By LAWI WENG
Burma’s ruling military junta blamed ethnic insurgent groups for the country’s high landmine casualty rate at a regional workshop on ending landmine use held in Bangkok today, according to activists from the International Campaign to Ban Landmines (ICBL).
Fred Lubang of Nonviolence International, a leading member of ICBL, told The Irrawaddy today that Kyaw Tint Swe, a senior Burmese diplomat, accused the Karen National Union (KNU) and other ethnic anti-government groups of being responsible for the proliferation of landmines.
However, Kyaw Tint Swe added that his government expected the decades-old civil war to end soon, and would then be able to prevent a further increase in landmine casualties in the country.
It was the first time that a representative of the regime had attended a high-level meeting on eliminating landmines.
According to ICBL, Burma has the highest rate of landmine casualties in Southeast Asia, followed by Cambodia and Laos. It is also one of the last countries in the world where landmine production and use is still widespread.
“The ongoing mine use in Burma stands in stark contrast to the complete rejection of mine use that we see elsewhere in the world,” Lubang was quoted as saying in an ICBL press release on Thursday.
Burma had at least 438 new casualties caused by landmines in 2007, up from 246 in 2006. Many more casualties went unreported, the group said.
The ICBL condemned both the Burmese government and ethnic rebels for using landmines.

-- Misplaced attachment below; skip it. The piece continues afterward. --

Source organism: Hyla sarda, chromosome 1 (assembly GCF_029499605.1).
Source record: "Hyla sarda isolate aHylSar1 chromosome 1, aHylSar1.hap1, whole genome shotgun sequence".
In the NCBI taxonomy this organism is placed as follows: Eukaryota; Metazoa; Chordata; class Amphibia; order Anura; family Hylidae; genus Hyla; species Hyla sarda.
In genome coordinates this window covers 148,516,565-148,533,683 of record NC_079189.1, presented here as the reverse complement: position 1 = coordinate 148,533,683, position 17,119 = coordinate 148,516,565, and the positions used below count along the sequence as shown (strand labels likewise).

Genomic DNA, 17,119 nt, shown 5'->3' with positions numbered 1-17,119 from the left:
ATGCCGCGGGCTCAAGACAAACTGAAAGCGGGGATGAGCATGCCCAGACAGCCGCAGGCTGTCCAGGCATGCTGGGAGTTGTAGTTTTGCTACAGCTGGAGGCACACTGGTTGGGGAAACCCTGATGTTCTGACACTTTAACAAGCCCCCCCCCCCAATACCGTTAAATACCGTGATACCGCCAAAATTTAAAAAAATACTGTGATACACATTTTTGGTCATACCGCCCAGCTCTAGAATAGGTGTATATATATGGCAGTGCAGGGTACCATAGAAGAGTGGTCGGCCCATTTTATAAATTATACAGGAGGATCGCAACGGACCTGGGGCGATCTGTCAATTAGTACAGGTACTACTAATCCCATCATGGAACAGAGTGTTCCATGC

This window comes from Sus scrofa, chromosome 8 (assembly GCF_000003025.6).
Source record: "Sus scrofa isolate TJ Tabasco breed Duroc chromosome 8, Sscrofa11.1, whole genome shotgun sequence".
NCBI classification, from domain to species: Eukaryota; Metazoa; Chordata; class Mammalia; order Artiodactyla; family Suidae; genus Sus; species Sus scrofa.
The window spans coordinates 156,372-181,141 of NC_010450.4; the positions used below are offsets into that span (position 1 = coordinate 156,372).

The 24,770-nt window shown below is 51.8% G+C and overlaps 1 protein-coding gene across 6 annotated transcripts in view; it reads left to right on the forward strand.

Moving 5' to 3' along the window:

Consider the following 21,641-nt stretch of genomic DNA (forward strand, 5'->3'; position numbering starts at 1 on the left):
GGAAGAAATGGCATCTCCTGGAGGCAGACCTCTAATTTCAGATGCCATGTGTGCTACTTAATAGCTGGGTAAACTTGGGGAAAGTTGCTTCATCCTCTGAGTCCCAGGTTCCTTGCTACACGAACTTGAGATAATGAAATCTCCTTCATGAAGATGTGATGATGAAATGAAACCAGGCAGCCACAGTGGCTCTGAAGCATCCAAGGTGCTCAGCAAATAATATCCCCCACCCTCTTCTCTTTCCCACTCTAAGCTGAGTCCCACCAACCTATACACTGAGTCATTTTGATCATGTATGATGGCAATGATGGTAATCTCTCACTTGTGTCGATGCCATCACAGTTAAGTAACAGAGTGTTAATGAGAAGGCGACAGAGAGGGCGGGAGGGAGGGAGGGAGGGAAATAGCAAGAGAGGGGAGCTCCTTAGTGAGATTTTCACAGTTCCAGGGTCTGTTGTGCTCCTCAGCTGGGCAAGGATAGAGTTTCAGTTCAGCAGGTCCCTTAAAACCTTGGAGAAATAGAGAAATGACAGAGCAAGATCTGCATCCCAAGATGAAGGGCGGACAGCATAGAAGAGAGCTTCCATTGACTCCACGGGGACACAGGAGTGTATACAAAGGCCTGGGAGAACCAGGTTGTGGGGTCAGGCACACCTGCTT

Meanwhile, the KNU and the Shan State Army-South (SSA-S), another insurgent group, rejected the junta’s claims that they were primarily responsible for the large number of people killed or wounded by landmines.
Soe Soe, a colonel serving in the KNU’s military wing, the Karen National Liberation Army, said that the regime was just rehashing old accusations.
“They always blame us like this,” he said. “They have used these words for a long time.”
Sai Sheng Murng, a deputy spokesperson for the SSA-S, also dismissed the regime’s efforts to point a finger at anti-government groups.
“They always want to describe us to the international community as a terrorist group. But they are the ones who use [landmines] most to attack the ordinary people.”
Burma has the longest-running civil war in Southeast Asia. Both government and anti-government forces use landmines, which are the target of a ban that went into force on March 1, 1999.
Government representatives from more than 17 countries took part in the three-day “Bangkok Workshop on Achieving a Mine-Free South-East Asia,” which concluded today.
The workshop is the second in a series of regional meetings convened in the lead-up to the 1997 Mine Ban Treaty’s Second Review Conference, which will take place in Cartagena, Colombia in the week of November 30, 2009.